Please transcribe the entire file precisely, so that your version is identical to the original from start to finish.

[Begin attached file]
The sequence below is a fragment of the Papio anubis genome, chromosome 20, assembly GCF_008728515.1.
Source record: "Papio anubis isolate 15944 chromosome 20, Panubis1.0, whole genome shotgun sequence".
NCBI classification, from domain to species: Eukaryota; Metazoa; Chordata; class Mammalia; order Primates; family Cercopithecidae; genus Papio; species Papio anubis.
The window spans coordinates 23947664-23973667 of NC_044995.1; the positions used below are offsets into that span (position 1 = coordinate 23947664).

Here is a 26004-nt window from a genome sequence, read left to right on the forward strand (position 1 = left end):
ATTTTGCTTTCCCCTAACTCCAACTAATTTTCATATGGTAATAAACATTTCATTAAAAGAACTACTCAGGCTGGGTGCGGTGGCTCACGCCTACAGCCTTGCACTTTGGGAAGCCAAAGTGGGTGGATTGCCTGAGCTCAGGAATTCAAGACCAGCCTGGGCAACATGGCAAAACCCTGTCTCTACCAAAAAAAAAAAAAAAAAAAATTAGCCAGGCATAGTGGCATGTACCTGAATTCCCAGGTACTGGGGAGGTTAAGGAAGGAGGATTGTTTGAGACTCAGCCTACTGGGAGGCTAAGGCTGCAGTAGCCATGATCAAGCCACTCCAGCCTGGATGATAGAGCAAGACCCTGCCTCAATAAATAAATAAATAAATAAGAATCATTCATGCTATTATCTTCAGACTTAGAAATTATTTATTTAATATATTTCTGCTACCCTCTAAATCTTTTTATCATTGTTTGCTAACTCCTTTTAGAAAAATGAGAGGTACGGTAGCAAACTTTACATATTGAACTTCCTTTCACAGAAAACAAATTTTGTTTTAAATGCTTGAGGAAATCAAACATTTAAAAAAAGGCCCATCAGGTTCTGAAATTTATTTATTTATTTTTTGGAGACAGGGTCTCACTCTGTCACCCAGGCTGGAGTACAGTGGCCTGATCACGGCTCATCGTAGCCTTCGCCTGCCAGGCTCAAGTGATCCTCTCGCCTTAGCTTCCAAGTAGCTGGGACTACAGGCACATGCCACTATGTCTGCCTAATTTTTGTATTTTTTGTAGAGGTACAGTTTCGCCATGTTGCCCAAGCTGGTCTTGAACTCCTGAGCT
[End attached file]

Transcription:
The sequence below is a fragment of the Papio anubis genome, chromosome 20, assembly GCF_008728515.1.
Source record: "Papio anubis isolate 15944 chromosome 20, Panubis1.0, whole genome shotgun sequence".
NCBI classification, from domain to species: Eukaryota; Metazoa; Chordata; class Mammalia; order Primates; family Cercopithecidae; genus Papio; species Papio anubis.
The window spans coordinates 23947664-23973667 of NC_044995.1; the positions used below are offsets into that span (position 1 = coordinate 23947664).

Here is a 26004-nt window from a genome sequence, read left to right on the forward strand (position 1 = left end):
ATTTTGCTTTCCCCTAACTCCAACTAATTTTCATATGGTAATAAACATTTCATTAAAAGAACTACTCAGGCTGGGTGCGGTGGCTCACGCCTACAGCCTTGCACTTTGGGAAGCCAAAGTGGGTGGATTGCCTGAGCTCAGGAATTCAAGACCAGCCTGGGCAACATGGCAAAACCCTGTCTCTACCAAAAAAAAAAAAAAAAAAAATTAGCCAGGCATAGTGGCATGTACCTGAATTCCCAGGTACTGGGGAGGTTAAGGAAGGAGGATTGTTTGAGACTCAGCCTACTGGGAGGCTAAGGCTGCAGTAGCCATGATCAAGCCACTCCAGCCTGGATGATAGAGCAAGACCCTGCCTCAATAAATAAATAAATAAATAAGAATCATTCATGCTATTATCTTCAGACTTAGAAATTATTTATTTAATATATTTCTGCTACCCTCTAAATCTTTTTATCATTGTTTGCTAACTCCTTTTAGAAAAATGAGAGGTACGGTAGCAAACTTTACATATTGAACTTCCTTTCACAGAAAACAAATTTTGTTTTAAATGCTTGAGGAAATCAAACATTTAAAAAAAGGCCCATCAGGTTCTGAAATTTATTTATTTATTTTTTGGAGACAGGGTCTCACTCTGTCACCCAGGCTGGAGTACAGTGGCCTGATCACGGCTCATCGTAGCCTTCGCCTGCCAGGCTCAAGTGATCCTCTCGCCTTAGCTTCCAAGTAGCTGGGACTACAGGCACATGCCACTATGTCTGCCTAATTTTTGTATTTTTTGTAGAGGTACAGTTTCGCCATGTTGCCCAAGCTGGTCTTGAACTCCTGAGCT